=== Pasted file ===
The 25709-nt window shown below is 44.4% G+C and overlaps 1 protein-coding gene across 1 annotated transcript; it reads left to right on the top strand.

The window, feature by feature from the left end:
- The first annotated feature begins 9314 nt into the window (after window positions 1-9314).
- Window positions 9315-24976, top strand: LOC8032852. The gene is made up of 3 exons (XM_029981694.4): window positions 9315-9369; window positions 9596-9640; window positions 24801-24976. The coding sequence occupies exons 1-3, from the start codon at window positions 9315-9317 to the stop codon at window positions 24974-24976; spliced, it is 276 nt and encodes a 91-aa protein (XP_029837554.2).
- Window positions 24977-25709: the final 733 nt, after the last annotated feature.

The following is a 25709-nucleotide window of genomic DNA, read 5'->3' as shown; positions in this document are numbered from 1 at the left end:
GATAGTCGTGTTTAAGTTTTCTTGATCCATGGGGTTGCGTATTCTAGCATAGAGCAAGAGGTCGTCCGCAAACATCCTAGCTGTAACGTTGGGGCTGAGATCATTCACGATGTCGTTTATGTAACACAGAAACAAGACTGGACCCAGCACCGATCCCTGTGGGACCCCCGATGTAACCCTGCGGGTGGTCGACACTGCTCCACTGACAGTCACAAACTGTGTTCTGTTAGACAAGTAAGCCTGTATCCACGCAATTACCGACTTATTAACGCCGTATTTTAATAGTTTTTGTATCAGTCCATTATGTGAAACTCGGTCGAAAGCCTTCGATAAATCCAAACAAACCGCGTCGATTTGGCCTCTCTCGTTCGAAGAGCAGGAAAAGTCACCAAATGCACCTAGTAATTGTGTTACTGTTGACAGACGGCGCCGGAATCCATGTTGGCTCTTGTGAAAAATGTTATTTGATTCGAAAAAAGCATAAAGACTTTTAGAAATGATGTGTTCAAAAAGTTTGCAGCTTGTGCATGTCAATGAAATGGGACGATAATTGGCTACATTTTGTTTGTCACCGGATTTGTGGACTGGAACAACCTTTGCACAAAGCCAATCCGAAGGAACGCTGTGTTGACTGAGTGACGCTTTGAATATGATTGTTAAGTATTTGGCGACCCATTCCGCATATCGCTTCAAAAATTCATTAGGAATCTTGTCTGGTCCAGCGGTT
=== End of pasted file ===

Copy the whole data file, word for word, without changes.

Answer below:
The 25709-nt window shown below is 44.4% G+C and overlaps 1 protein-coding gene across 1 annotated transcript; it reads left to right on the top strand.

The window, feature by feature from the left end:
- The first annotated feature begins 9314 nt into the window (after window positions 1-9314).
- Window positions 9315-24976, top strand: LOC8032852. The gene is made up of 3 exons (XM_029981694.4): window positions 9315-9369; window positions 9596-9640; window positions 24801-24976. The coding sequence occupies exons 1-3, from the start codon at window positions 9315-9317 to the stop codon at window positions 24974-24976; spliced, it is 276 nt and encodes a 91-aa protein (XP_029837554.2).
- Window positions 24977-25709: the final 733 nt, after the last annotated feature.

The following is a 25709-nucleotide window of genomic DNA, read 5'->3' as shown; positions in this document are numbered from 1 at the left end:
GATAGTCGTGTTTAAGTTTTCTTGATCCATGGGGTTGCGTATTCTAGCATAGAGCAAGAGGTCGTCCGCAAACATCCTAGCTGTAACGTTGGGGCTGAGATCATTCACGATGTCGTTTATGTAACACAGAAACAAGACTGGACCCAGCACCGATCCCTGTGGGACCCCCGATGTAACCCTGCGGGTGGTCGACACTGCTCCACTGACAGTCACAAACTGTGTTCTGTTAGACAAGTAAGCCTGTATCCACGCAATTACCGACTTATTAACGCCGTATTTTAATAGTTTTTGTATCAGTCCATTATGTGAAACTCGGTCGAAAGCCTTCGATAAATCCAAACAAACCGCGTCGATTTGGCCTCTCTCGTTCGAAGAGCAGGAAAAGTCACCAAATGCACCTAGTAATTGTGTTACTGTTGACAGACGGCGCCGGAATCCATGTTGGCTCTTGTGAAAAATGTTATTTGATTCGAAAAAAGCATAAAGACTTTTAGAAATGATGTGTTCAAAAAGTTTGCAGCTTGTGCATGTCAATGAAATGGGACGATAATTGGCTACATTTTGTTTGTCACCGGATTTGTGGACTGGAACAACCTTTGCACAAAGCCAATCCGAAGGAACGCTGTGTTGACTGAGTGACGCTTTGAATATGATTGTTAAGTATTTGGCGACCCATTCCGCATATCGCTTCAAAAATTCATTAGGAATCTTGTCTGGTCCAGCGGTT